Fruits provide antioxidants and a variety of vitamins [choose a variety of colours]
Vegetables help reduce the risk of some chronic diseases by providing vital nutrients [green leafy, orange coloured and starchy vegetables].
Grow older, think sharper
Age brings along senility, memory loss, and Alzheimer’s. These can be delayed or prevented altogether. Daily brain workouts like puzzles, chess and sudoku, and a diet rich in essential amino acids, omega-3 and vitamins ensure that you have a razor sharp brain for many years to come.
The following list of foods will keep your brain buzzing for long:
Omega-3 rich fish: Salmon, mackerel and sardines
Nuts and seeds: They are rich in omega-3 and protein
Antioxidant-rich foods: Berries and green tea [2 cups a day]
Choline-rich food: Cruciferous vegetables [cabbage, cauliflower, broccoli], eggs, peanuts, and rajma
Monounsaturated fats: Olive oil, peanuts, sesame oil, flaxseeds and fish oil
Microalgae: Spirulina and seaweed.
Beat stress, live lighter
Follow these simple steps to de-stress
Bond with family and friends
Cut out stimulants like caffeine
Cultivate a hobby and join a hobby group
De-clutter with a passion. Give away anything that you haven’t used for six months
Keep free slots in your daily planner for relaxation, or doing what makes you happy, including doing nothing
Laugh like a child
Give importance to a good night’s sleep
Get a pet. A pet dog can bring you much happiness.
To live a long life full of vitality, you can start at any point, making small changes one at a time to improve for the better. Pursue longevity with a passion, and you will realise that it is not some elusive Holy Grail, but something very much attainable.

INDONESIA,KEEP IT UP!!!

Hopefully it comes as no great surprise to you that deforestation is a major problem in many areas of the world, both it terms of preserving biodiversity and preventing climate change — some countries are chopping down their forests at astonishing rates. But what you may not know is which nations really have the highest rates of deforestation, so here they are:
When considering all these, for sake of comparison, even though Brazil gets a lot of the heat for Amazonian deforestation — and rightly so, considering the total area of land cleared — as a percentage of landmass cleared it isn’t even in the the top twenty. Over the past twenty years or so the deforestation rate has been 8% and over 70% of historic forest cover remains.
NOTE: All the data in this post has been derived from the truly informative and well presented Google Earth layer on deforestation, created by David Tryse, which draws its data from the World Resources Institute and Greenpeace. All percentages refer to the years 1990-2005.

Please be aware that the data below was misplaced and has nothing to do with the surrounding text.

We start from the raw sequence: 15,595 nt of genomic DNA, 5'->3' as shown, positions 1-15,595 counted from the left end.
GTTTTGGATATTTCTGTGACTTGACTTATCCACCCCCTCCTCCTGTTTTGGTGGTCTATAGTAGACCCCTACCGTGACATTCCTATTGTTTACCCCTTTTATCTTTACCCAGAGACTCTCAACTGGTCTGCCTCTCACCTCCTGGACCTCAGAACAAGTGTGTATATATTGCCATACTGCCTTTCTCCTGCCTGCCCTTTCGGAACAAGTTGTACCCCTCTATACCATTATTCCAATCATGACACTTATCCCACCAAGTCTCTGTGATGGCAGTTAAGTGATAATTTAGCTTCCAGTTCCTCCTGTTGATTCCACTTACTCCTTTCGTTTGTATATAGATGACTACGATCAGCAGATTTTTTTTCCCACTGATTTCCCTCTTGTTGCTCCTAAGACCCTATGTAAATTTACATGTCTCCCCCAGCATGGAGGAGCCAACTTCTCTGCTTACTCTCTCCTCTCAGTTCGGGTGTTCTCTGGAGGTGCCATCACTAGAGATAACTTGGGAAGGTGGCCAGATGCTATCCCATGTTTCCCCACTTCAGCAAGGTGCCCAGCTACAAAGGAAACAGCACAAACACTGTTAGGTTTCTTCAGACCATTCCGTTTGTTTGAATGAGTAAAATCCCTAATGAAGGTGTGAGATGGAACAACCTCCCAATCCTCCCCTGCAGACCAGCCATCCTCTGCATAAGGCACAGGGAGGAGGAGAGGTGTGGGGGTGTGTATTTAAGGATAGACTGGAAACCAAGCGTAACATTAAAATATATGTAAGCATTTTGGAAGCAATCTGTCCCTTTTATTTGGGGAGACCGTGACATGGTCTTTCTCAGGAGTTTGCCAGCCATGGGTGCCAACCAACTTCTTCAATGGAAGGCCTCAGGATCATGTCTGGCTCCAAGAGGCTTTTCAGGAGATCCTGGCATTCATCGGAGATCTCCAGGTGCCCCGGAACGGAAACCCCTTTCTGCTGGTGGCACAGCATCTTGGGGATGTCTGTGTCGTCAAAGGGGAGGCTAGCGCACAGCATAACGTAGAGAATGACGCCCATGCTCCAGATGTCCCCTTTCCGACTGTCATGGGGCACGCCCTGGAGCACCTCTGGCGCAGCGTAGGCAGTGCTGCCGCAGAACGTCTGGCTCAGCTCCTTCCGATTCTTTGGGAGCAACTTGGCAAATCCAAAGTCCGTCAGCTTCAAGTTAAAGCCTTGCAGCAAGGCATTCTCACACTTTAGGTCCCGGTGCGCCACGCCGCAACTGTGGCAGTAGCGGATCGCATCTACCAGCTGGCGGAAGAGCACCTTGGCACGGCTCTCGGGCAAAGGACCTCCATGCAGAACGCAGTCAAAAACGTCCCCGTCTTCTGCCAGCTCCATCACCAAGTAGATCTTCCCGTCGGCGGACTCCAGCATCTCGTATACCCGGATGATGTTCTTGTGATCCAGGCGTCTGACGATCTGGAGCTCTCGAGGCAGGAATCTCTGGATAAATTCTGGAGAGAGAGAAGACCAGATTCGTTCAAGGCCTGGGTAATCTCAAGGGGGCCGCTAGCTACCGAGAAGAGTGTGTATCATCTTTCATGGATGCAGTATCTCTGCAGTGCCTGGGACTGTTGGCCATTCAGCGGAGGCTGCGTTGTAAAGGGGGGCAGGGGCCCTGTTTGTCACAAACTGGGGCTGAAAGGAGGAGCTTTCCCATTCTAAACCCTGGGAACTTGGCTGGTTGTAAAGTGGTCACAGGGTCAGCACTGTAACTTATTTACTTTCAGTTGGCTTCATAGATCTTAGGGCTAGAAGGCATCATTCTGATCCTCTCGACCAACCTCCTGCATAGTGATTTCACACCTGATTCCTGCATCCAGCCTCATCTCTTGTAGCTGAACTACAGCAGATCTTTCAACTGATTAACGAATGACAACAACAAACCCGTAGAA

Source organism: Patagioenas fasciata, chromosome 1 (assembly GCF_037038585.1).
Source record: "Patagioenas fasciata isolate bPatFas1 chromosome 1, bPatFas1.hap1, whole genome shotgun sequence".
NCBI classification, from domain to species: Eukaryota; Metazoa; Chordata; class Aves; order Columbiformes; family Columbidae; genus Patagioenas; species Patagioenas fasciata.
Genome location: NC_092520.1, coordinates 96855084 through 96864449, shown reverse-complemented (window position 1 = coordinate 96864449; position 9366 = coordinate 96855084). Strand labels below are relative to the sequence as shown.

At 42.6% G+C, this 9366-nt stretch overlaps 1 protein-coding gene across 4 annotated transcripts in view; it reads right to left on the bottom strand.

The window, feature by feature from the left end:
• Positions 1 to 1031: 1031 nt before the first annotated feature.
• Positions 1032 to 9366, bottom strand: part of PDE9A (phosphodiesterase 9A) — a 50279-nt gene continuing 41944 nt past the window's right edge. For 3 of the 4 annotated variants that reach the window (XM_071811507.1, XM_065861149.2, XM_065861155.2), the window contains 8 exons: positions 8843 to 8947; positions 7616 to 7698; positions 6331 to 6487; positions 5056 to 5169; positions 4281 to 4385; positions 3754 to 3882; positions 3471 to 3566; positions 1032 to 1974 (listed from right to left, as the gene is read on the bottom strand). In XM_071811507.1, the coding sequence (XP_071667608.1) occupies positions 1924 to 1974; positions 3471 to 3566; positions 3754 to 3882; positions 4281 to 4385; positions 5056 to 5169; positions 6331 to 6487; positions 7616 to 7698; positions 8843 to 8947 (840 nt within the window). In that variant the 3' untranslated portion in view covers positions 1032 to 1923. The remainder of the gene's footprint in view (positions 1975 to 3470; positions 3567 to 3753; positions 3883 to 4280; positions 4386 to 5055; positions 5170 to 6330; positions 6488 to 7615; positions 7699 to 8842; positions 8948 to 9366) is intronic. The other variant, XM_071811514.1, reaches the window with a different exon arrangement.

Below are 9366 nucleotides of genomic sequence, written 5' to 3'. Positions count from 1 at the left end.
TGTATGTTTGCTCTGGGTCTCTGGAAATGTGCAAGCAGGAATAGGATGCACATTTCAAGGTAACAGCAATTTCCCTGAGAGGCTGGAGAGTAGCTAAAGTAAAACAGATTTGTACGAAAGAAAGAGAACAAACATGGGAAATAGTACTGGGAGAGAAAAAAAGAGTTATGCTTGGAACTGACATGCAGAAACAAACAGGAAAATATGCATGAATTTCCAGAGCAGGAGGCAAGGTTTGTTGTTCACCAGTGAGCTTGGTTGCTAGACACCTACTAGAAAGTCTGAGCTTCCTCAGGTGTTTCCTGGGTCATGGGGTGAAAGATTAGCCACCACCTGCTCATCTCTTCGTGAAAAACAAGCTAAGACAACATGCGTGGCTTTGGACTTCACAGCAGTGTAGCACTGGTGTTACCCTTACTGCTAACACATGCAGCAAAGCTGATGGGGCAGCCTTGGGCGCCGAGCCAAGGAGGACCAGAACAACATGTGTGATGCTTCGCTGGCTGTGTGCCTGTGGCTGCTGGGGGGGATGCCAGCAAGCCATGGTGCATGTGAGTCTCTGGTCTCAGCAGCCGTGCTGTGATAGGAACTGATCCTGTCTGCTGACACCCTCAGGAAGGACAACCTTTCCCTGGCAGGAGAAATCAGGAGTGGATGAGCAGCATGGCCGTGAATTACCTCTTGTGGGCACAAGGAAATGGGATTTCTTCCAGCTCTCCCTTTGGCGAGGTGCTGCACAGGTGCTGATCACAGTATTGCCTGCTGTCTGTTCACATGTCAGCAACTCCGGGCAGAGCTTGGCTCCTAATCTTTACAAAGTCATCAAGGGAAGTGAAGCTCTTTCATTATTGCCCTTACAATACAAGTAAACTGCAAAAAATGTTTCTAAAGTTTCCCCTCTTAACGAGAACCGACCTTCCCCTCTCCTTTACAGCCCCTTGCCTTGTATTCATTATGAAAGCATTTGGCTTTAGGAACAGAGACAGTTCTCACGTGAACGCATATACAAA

1) Honduras: -37%Historically Honduras was pretty much entirely covered by trees, with half a percent of the land not forested. Today about half of that remains (52%), with just about 16% existing in a frontier forest state. Between 1990-2005, Honduras saw a decline of 37% in its forest cover.
2) Nigeria: -36%About half the land in Nigeria used to be covered in trees. Today all but about 10% of those have been chopped down, and less than one percent exist as frontier forest. Nigeria has removed 36% of its trees in the past two decades.
3) The Philippines: -32%The islands that make up the Philippines used to be all forested. Today only 35% of those forests remain; the only (slightly) good news in that is about 28% remain as frontier forest. But with a deforestation rate over the past twenty or so years of 26%, the future isn’t so bright.
) Benin: -31%Benin didn’t start out with great amounts of forest cover — only about 16% of the land used to be forested — and a high deforestation rate of 31% doesn’t help preserve what remains. Less than 4% of those original forests remain, and none in a frontier forest state.
5) Ghana: -28%At one point about two-thirds of Ghana was covered with forest; now, less than 10% of that forest cover remains and none as frontier forest. At a rate of decline since 1990 of 28%, that remaining forest doesn’t stand a chance without better forestry practices.
6) Indonesia: -26%Indonesia is a strange case. Like much of Southeast Asia it was historically entirely covered in forest, and over the whole nation some 65% of that forest cover remains, with about 29% in a frontier forest condition. But it’s seen a serious decline in that forest cover over the past two decades which doesn’t show signs of letting up.
It’s also an amazingly large country, and there are local conditions that get minimized in the stats. For example, on Borneo (the world’s third largest island) between 1985-2000 more logs were felled than in all of South America and Africa combined. Half of the lowland forest is currently gone and that could increase to two-thirds in just ten years.
7) Nepal & North Korea: -25%Nepal has about 22% of its original forest cover remaining, non of which is considered frontier forest — the past two decades saw a 25% decline in forest cover.
At one point nearly all of North Korea was forested, but today about 61% of that has been cleared — the change in forest cover since 1990 has been a decline of about 25%.
9) Ecuador & Haiti: -22%Rounding out the bottom of the top, as it were, are Ecuador, Liberia, and Haiti, all of which have witnessed 22% declines in forest cover since 1990.